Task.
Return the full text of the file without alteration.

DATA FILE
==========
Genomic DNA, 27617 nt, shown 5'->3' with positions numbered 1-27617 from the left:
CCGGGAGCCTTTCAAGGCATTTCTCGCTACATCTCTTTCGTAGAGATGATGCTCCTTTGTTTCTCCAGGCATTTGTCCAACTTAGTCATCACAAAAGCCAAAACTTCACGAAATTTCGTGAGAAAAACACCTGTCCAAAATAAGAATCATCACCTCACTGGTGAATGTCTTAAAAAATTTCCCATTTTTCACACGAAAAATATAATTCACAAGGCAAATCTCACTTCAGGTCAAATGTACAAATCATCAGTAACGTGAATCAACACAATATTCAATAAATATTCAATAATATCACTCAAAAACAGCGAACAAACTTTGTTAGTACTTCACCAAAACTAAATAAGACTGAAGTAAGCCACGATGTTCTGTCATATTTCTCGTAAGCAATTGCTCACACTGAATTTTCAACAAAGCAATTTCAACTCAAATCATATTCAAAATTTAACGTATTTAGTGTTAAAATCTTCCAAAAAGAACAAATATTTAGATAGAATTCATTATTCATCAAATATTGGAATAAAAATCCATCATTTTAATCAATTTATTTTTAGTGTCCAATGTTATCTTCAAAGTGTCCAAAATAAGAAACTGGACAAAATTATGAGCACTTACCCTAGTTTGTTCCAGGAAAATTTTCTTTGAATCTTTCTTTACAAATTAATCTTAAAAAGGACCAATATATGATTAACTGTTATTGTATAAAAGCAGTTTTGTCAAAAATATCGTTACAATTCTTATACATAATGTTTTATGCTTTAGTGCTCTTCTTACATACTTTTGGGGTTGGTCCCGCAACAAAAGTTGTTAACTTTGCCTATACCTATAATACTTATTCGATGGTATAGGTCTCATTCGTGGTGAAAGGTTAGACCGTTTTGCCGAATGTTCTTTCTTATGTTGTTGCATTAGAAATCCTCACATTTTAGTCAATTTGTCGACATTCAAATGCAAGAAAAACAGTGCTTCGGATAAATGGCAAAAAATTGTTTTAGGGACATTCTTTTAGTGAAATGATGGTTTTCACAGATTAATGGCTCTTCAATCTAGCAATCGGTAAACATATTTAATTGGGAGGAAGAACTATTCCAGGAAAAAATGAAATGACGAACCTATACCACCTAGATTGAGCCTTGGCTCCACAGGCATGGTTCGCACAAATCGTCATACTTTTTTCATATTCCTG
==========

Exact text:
Genomic DNA, 27617 nt, shown 5'->3' with positions numbered 1-27617 from the left:
CCGGGAGCCTTTCAAGGCATTTCTCGCTACATCTCTTTCGTAGAGATGATGCTCCTTTGTTTCTCCAGGCATTTGTCCAACTTAGTCATCACAAAAGCCAAAACTTCACGAAATTTCGTGAGAAAAACACCTGTCCAAAATAAGAATCATCACCTCACTGGTGAATGTCTTAAAAAATTTCCCATTTTTCACACGAAAAATATAATTCACAAGGCAAATCTCACTTCAGGTCAAATGTACAAATCATCAGTAACGTGAATCAACACAATATTCAATAAATATTCAATAATATCACTCAAAAACAGCGAACAAACTTTGTTAGTACTTCACCAAAACTAAATAAGACTGAAGTAAGCCACGATGTTCTGTCATATTTCTCGTAAGCAATTGCTCACACTGAATTTTCAACAAAGCAATTTCAACTCAAATCATATTCAAAATTTAACGTATTTAGTGTTAAAATCTTCCAAAAAGAACAAATATTTAGATAGAATTCATTATTCATCAAATATTGGAATAAAAATCCATCATTTTAATCAATTTATTTTTAGTGTCCAATGTTATCTTCAAAGTGTCCAAAATAAGAAACTGGACAAAATTATGAGCACTTACCCTAGTTTGTTCCAGGAAAATTTTCTTTGAATCTTTCTTTACAAATTAATCTTAAAAAGGACCAATATATGATTAACTGTTATTGTATAAAAGCAGTTTTGTCAAAAATATCGTTACAATTCTTATACATAATGTTTTATGCTTTAGTGCTCTTCTTACATACTTTTGGGGTTGGTCCCGCAACAAAAGTTGTTAACTTTGCCTATACCTATAATACTTATTCGATGGTATAGGTCTCATTCGTGGTGAAAGGTTAGACCGTTTTGCCGAATGTTCTTTCTTATGTTGTTGCATTAGAAATCCTCACATTTTAGTCAATTTGTCGACATTCAAATGCAAGAAAAACAGTGCTTCGGATAAATGGCAAAAAATTGTTTTAGGGACATTCTTTTAGTGAAATGATGGTTTTCACAGATTAATGGCTCTTCAATCTAGCAATCGGTAAACATATTTAATTGGGAGGAAGAACTATTCCAGGAAAAAATGAAATGACGAACCTATACCACCTAGATTGAGCCTTGGCTCCACAGGCATGGTTCGCACAAATCGTCATACTTTTTTCATATTCCTG